Welcome to the second instalment of Australian Business Traveller's series this week comparing Qantas Frequent Flyer and Virgin Australia's Velocity Frequent Flyer (previously Velocity Rewards) programs.
Already we've taken a look at which frequent flyer program is best for domestic flights -- for economy domestic flights, it's Qantas, but for for business class domestic flights, it's Virgin.
But which airline gives you the most points for international flights? The answer's a bit more complicated.
Understanding how Qantas Frequent Flyer works is easy: you get one point per mile travelled on Qantas flight numbers.
Higher-level Qantas Frequent Flyer members earn more points for the same distance -- 50% for silver, 75% for gold, and 100% for platinum membership.
Flying in higher cabin classes also provides higher point earning -- 25% bonus for Premium Economy, 50% bonus for Business, and 100% bonus for First.
All of these bonuses only apply on the initial base rate of the fare, meaning that if you fly 10,000 miles as a silver frequent flyer in business class, you'll earn 20,000 points (10,000 points base rate, plus 5,000 points for silver, and 5,000 points for business class).
These rules apply for any Qantas flight with a QF flight number, even if it's operated by another airline.
However, if you book directly with one of Qantas' oneworld partner airlines and give them your Qantas Frequent Flyer number to credit points to, things get much more murky.
The most important things to know are:
- Some oneworld airlines only provide a fraction of a point per mile flown. The worst are BA, Finnair and S7, which only credit you a measly quarter of a Qantas point per mile flown in discount economy. On a British Airways flight of 10,000 miles with a BA flight number, you'd only earn a pathetic 2,500 Qantas points in discount economy! (There is one exception: flights to Australia out of Frankfurt or London via Bangkok or Singapore under a BA flight number do earn one Qantas point per mile. See the "note" section on this page.)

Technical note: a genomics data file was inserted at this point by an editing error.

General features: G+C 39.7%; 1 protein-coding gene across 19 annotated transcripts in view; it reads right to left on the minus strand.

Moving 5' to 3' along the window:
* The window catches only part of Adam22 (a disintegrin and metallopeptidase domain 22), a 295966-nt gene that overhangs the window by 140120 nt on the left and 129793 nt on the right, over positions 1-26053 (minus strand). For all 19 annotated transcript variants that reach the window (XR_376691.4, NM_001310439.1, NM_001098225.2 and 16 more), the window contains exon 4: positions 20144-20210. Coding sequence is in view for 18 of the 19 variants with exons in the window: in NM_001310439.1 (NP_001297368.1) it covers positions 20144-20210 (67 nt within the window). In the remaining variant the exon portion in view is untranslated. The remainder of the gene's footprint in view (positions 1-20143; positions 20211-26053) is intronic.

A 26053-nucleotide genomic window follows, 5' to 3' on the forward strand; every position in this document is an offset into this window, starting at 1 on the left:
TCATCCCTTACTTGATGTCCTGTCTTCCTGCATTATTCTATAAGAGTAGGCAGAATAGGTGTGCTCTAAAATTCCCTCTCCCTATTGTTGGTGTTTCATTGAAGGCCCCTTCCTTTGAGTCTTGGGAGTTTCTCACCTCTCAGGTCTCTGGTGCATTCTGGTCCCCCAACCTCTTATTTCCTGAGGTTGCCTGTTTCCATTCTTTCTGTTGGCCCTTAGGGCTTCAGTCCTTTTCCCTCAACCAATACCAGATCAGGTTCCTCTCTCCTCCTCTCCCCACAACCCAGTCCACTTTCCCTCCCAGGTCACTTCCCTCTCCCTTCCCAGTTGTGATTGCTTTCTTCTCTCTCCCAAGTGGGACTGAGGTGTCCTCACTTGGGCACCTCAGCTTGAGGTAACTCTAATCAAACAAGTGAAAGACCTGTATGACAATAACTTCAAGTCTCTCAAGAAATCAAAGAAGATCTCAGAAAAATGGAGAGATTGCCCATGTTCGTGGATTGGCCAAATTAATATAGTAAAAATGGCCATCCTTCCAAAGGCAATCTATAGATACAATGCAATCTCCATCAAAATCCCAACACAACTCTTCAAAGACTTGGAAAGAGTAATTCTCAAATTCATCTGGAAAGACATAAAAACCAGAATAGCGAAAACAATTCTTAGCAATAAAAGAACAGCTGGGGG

- When you book with Qantas you'll get 50% points bonus for business class flights, but with oneworld partner airlines, you'll almost always only earn a 25% bonus.
Qantas has an "airline earning table" that explains how many points you get flying with oneworld airlines.
There's also a handy Qantas Earning Points Calculator which can tell you how many points you'll earn on any flight with Qantas worldwide, as well as a Qantas Using Points Calculator, which can tell you how many points you'll need to get different award flights.
While Virgin Velocity Rewards is pretty easy to understand for domestic flights (you earn five points per dollar spent on the fare), international flight earning rules are much more complicated.
For international flights points are earned depending on the number of miles flown.
Currently, Virgin Australia sells most international flights through its international airline, V Australia. This will be amalgamated into the Virgin Australia umbrella from January next year, but for now, if you try to book Sydney to London on the Virgin Australia website, you'll be bounced over to V Australia to do the booking.
Depending on where you're flying, you'll either be on a V Australia plane, or a Delta, Etihad or (soon) Singapore Airlines plane. Regardless, all these flights are under V Australia earning rules.
The bad news is that V Australia is quite stingy in comparison to Qantas when it comes to awarding frequent flyer points. Rather than awarding a minimum of one point per mile flown, discount economy will only earn you from 0.5 points to 0.75 points per mile, depending on the fare class. The only way you can earn one point per mile flown is by flying in a fully flexible economy ticket.